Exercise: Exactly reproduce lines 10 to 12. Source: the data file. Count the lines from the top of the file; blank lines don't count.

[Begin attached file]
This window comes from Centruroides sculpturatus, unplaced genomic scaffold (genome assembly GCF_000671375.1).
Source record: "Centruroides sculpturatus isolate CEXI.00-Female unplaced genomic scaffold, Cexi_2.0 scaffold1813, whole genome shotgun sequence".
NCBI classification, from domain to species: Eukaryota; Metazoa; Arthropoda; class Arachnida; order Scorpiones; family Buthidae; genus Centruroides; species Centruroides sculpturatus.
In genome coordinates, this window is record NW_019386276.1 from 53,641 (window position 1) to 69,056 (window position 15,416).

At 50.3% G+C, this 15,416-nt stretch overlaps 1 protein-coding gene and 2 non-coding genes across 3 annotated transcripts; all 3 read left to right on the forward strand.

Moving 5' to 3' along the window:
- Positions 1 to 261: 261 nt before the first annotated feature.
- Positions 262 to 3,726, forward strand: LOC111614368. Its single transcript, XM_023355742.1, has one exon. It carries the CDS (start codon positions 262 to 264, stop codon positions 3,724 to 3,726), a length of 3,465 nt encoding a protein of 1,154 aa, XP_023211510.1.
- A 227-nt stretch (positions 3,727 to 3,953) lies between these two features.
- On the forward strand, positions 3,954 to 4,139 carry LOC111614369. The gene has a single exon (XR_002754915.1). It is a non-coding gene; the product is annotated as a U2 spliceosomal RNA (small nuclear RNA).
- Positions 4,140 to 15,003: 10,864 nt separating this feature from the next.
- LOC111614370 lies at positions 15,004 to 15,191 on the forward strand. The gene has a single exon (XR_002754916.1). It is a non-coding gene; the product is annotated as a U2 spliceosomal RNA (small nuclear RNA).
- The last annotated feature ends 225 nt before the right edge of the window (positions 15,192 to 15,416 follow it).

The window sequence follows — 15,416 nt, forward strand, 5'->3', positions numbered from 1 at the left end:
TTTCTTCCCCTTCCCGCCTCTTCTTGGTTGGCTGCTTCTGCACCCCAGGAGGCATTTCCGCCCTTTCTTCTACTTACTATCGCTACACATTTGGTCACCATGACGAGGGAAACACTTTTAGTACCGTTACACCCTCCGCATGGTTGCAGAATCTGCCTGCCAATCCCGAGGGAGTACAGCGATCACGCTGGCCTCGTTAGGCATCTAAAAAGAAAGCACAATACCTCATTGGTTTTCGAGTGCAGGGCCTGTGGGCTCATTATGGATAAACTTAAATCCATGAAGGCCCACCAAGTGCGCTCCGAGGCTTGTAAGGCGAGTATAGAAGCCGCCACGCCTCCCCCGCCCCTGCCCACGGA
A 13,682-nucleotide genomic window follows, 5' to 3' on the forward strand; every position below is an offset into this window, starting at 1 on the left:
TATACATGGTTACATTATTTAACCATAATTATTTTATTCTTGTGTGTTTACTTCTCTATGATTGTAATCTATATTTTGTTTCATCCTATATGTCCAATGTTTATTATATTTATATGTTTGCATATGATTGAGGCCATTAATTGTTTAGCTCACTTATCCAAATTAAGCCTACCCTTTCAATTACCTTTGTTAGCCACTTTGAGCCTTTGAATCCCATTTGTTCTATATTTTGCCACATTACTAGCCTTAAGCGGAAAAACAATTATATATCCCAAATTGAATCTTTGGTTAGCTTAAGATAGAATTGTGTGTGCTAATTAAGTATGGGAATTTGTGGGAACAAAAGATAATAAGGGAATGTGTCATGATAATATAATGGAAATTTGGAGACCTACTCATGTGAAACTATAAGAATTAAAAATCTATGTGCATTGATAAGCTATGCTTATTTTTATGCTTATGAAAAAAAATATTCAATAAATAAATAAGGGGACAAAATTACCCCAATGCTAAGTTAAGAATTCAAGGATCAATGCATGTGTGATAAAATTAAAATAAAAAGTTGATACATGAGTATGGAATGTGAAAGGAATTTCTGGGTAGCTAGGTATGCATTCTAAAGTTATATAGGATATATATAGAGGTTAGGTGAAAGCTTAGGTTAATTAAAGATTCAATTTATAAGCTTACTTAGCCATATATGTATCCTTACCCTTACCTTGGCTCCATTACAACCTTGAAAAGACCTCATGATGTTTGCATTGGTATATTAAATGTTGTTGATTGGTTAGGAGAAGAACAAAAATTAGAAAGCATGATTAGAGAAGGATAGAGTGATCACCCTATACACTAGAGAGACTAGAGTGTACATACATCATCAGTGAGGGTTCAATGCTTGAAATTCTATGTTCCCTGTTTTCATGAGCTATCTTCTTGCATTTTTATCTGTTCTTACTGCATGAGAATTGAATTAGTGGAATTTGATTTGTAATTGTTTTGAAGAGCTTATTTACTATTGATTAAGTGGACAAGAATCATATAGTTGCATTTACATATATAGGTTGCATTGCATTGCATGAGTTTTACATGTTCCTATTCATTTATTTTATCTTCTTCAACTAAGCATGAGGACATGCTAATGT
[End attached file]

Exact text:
- On the forward strand, positions 3,954 to 4,139 carry LOC111614369. The gene has a single exon (XR_002754915.1). It is a non-coding gene; the product is annotated as a U2 spliceosomal RNA (small nuclear RNA).
- Positions 4,140 to 15,003: 10,864 nt separating this feature from the next.
- LOC111614370 lies at positions 15,004 to 15,191 on the forward strand. The gene has a single exon (XR_002754916.1). It is a non-coding gene; the product is annotated as a U2 spliceosomal RNA (small nuclear RNA).